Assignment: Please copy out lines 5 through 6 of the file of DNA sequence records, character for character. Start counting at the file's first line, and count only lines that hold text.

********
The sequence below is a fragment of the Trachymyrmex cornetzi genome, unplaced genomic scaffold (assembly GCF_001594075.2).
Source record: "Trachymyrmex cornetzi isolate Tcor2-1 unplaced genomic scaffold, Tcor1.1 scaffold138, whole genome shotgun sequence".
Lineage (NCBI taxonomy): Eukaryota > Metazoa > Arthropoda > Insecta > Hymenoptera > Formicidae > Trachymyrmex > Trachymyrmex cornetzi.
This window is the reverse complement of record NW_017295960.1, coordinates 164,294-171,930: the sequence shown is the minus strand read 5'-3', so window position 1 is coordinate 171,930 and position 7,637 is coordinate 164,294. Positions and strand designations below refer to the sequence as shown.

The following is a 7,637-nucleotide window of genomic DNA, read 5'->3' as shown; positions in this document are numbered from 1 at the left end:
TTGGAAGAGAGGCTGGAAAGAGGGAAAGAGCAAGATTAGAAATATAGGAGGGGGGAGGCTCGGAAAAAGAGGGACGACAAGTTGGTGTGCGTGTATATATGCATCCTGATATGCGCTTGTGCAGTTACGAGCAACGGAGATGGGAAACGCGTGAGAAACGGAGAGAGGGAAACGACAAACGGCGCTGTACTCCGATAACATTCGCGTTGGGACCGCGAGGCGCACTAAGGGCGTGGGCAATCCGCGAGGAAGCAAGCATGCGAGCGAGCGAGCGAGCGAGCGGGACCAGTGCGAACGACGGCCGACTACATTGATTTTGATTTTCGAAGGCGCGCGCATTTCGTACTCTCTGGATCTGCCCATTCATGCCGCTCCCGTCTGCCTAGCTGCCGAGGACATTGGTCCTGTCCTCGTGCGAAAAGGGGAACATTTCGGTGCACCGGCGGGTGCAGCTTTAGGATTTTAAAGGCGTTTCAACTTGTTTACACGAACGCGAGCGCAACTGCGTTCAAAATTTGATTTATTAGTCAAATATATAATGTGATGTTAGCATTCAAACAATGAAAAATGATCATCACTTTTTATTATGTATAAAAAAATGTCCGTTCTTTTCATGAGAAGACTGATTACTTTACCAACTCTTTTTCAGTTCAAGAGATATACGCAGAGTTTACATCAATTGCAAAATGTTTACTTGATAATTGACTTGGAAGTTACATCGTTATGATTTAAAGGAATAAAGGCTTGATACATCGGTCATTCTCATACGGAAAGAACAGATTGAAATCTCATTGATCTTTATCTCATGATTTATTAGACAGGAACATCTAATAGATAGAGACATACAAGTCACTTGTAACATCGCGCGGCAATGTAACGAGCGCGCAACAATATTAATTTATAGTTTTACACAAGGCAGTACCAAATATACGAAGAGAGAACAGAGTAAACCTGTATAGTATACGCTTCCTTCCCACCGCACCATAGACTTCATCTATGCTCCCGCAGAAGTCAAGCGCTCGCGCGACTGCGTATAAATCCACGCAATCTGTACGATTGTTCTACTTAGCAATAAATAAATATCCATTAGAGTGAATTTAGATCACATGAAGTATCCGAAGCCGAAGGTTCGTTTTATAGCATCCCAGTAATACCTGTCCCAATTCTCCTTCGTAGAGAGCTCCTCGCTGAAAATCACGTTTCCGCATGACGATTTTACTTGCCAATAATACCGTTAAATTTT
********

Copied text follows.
The following is a 7,637-nucleotide window of genomic DNA, read 5'->3' as shown; positions in this document are numbered from 1 at the left end:
TTGGAAGAGAGGCTGGAAAGAGGGAAAGAGCAAGATTAGAAATATAGGAGGGGGGAGGCTCGGAAAAAGAGGGACGACAAGTTGGTGTGCGTGTATATATGCATCCTGATATGCGCTTGTGCAGTTACGAGCAACGGAGATGGGAAACGCGTGAGAAACGGAGAGAGGGAAACGACAAACGGCGCTGTACTCCGATAACATTCGCGTTGGGACCGCGAGGCGCACTAAGGGCGTGGGCAATCCGCGAGGAAGCAAGCATGCGAGCGAGCGAGCGAGCGAGCGGGACCAGTGCGAACGACGGCCGACTACATTGATTTTGATTTTCGAAGGCGCGCGCATTTCGTACTCTCTGGATCTGCCCATTCATGCCGCTCCCGTCTGCCTAGCTGCCGAGGACATTGGTCCTGTCCTCGTGCGAAAAGGGGAACATTTCGGTGCACCGGCGGGTGCAGCTTTAGGATTTTAAAGGCGTTTCAACTTGTTTACACGAACGCGAGCGCAACTGCGTTCAAAATTTGATTTATTAGTCAAATATATAATGTGATGTTAGCATTCAAACAATGAAAAATGATCATCACTTTTTATTATGTATAAAAAAATGTCCGTTCTTTTCATGAGAAGACTGATTACTTTACCAACTCTTTTTCAGTTCAAGAGATATACGCAGAGTTTACATCAATTGCAAAATGTTTACTTGATAATTGACTTGGAAGTTACATCGTTATGATTTAAAGGAATAAAGGCTTGATACATCGGTCATTCTCATACGGAAAGAACAGATTGAAATCTCATTGATCTTTATCTCATGATTTATTAGACAGGAACATCTAATAGATAGAGACATACAAGTCACTTGTAACATCGCGCGGCAATGTAACGAGCGCGCAACAATATTAATTTATAGTTTTACACAAGGCAGTACCAAATATACGAAGAGAGAACAGAGTAAACCTGTATAGTATACGCTTCCTTCCCACCGCACCATAGACTTCATCTATGCTCCCGCAGAAGTCAAGCGCTCGCGCGACTGCGTATAAATCCACGCAATCTGTACGATTGTTCTACTTAGCAATAAATAAATATCCATTAGAGTGAATTTAGATCACATGAAGTATCCGAAGCCGAAGGTTCGTTTTATAGCATCCCAGTAATACCTGTCCCAATTCTCCTTCGTAGAGAGCTCCTCGCTGAAAATCACGTTTCCGCATGACGATTTTACTTGCCAATAATACCGTTAAATTTT